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Am J Hum Genet. 2017 Nov 2;101(5):824-832. doi: 10.1016/j.ajhg.2017.09.015. Epub 2017 Oct 26.

Recurrent De Novo Mutations Disturbing the GTP/GDP Binding Pocket of RAB11B Cause Intellectual Disability and a Distinctive Brain Phenotype.

Author information

1
Department of Human Genetics, and Radboud Institute for Molecular Life Sciences, Radboud University Medical Center, Nijmegen, 6500 HB, the Netherlands.
2
Department of Human Genetics, and Donders Institute for Brain, Cognition, and Behaviour, Radboud University Medical Center, Nijmegen, 6500 HB, the Netherlands. Electronic address: margot.reijnders@radboudumc.nl.
3
Centre for Molecular and Biomolecular Informatics, Radboud University Medical Center, Nijmegen, 6500 HB, the Netherlands.
4
Yorkshire Regional Genetics Service, Chapel Allerton Hospital, Leeds, LS7 4SA, UK.
5
Wellcome Trust Sanger Institute, Hinxton, CB10 1SA, UK.
6
Department of Human Genetics, and Donders Institute for Brain, Cognition, and Behaviour, Radboud University Medical Center, Nijmegen, 6500 HB, the Netherlands.
7
Center for Medical Genetics and Molecular Medicine, Haukeland University Hospital, Bergen, N-5021, Norway.
8
Department of Biomedical Sciences, Seoul National University College of Medicine, Seoul, 03080, Republic of Korea.
9
Department of Pediatrics, Seoul National University College of Medicine, Seoul, 03080, Republic of Korea.
10
Department of Human Genetics, Radboud University Medical Center, Nijmegen, 6500 HB, the Netherlands.
11
Department of Human Genetics, and Donders Institute for Brain, Cognition, and Behaviour, Radboud University Medical Center, Nijmegen, 6500 HB, the Netherlands; Department of Clinical Genetics and School for Oncology & Developmental Biology (GROW), Maastricht University Medical Center, Maastricht, 6229 ER, the Netherlands.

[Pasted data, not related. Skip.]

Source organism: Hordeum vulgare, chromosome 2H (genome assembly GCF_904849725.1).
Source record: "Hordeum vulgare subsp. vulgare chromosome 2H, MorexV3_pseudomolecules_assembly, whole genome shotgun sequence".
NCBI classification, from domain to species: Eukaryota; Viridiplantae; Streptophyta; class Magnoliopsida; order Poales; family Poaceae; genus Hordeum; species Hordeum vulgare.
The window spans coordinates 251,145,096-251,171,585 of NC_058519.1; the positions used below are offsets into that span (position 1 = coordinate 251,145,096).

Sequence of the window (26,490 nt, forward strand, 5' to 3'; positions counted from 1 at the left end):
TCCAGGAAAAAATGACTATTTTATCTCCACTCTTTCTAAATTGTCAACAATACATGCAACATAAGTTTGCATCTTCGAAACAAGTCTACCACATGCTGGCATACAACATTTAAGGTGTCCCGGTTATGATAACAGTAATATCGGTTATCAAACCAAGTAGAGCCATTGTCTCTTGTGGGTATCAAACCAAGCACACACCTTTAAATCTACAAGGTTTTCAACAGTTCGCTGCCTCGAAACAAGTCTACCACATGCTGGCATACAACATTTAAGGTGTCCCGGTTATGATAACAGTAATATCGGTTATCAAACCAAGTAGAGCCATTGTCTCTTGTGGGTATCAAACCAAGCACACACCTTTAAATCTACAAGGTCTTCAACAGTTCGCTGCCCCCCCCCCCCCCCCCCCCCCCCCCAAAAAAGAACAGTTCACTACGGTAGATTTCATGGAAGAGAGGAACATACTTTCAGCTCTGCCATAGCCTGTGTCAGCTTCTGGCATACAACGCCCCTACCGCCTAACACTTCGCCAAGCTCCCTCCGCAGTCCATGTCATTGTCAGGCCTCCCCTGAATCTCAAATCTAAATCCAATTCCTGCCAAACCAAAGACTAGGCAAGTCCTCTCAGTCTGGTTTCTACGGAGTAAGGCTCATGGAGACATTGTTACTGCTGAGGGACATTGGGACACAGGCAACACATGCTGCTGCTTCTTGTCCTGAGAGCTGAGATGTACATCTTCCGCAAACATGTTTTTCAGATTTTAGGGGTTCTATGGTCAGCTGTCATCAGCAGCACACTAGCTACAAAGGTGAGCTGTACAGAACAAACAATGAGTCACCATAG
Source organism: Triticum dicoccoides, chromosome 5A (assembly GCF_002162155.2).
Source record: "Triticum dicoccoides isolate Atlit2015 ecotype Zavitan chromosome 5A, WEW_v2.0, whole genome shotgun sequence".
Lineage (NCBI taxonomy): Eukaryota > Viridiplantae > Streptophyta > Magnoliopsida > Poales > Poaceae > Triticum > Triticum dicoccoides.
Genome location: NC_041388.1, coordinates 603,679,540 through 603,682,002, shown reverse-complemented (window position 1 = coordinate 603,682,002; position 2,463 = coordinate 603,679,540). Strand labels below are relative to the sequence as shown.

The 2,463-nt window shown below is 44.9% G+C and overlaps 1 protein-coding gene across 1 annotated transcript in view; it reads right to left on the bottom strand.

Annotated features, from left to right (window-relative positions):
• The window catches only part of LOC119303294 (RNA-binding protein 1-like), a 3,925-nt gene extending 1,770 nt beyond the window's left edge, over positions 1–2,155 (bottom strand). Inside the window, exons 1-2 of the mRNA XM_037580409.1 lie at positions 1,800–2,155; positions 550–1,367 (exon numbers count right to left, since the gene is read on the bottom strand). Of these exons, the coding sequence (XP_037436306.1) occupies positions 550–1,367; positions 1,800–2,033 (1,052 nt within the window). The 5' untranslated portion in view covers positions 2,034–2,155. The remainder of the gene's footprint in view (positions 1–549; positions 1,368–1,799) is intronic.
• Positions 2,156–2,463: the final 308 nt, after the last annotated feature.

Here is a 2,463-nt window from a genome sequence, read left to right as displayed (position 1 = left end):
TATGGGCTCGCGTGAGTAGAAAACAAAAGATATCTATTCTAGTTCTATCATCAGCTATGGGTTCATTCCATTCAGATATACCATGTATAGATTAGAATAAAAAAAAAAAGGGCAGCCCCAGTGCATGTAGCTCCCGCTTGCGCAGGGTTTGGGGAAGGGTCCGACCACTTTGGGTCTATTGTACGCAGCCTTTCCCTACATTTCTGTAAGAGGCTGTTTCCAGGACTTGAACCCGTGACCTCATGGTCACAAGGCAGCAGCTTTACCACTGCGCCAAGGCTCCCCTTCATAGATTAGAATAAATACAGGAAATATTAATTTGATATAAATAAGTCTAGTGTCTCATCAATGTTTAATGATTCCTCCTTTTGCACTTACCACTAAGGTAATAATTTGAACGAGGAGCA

12
Department of Pediatrics, University of Washington and Seattle Children's Research Institute, Seattle, WA 98195, USA.
13
Department of Human Genetics, and Radboud Institute for Molecular Life Sciences, Radboud University Medical Center, Nijmegen, 6500 HB, the Netherlands. Electronic address: ronald.roepman@radboudumc.nl.

Abstract

The Rab GTPase family comprises ∼70 GTP-binding proteins, functioning in vesicle formation, transport and fusion. They are activated by a conformational change induced by GTP-binding, allowing interactions with downstream effectors. Here, we report five individuals with two recurrent de novo missense mutations in RAB11B; c.64G>A; p.Val22Met in three individuals and c.202G>A; p.Ala68Thr in two individuals. An overlapping neurodevelopmental phenotype, including severe intellectual disability with absent speech, epilepsy, and hypotonia was observed in all affected individuals. Additionally, visual problems, musculoskeletal abnormalities, and microcephaly were present in the majority of cases. Re-evaluation of brain MRI images of four individuals showed a shared distinct brain phenotype, consisting of abnormal white matter (severely decreased volume and abnormal signal), thin corpus callosum, cerebellar vermis hypoplasia, optic nerve hypoplasia and mild ventriculomegaly. To compare the effects of both variants with known inactive GDP- and active GTP-bound RAB11B mutants, we modeled the variants on the three-dimensional protein structure and performed subcellular localization studies. We predicted that both variants alter the GTP/GDP binding pocket and show that they both have localization patterns similar to inactive RAB11B. Evaluation of their influence on the affinity of RAB11B to a series of binary interactors, both effectors and guanine nucleotide exchange factors (GEFs), showed induction of RAB11B binding to the GEF SH3BP5, again similar to inactive RAB11B. In conclusion, we report two recurrent dominant mutations in RAB11B leading to a neurodevelopmental syndrome, likely caused by altered GDP/GTP binding that inactivate the protein and induce GEF binding and protein mislocalization.

PMID:
29106825
PMCID:
PMC5673605
DOI:
10.1016/j.ajhg.2017.09.015
[Indexed for MEDLINE]
Free PMC Article

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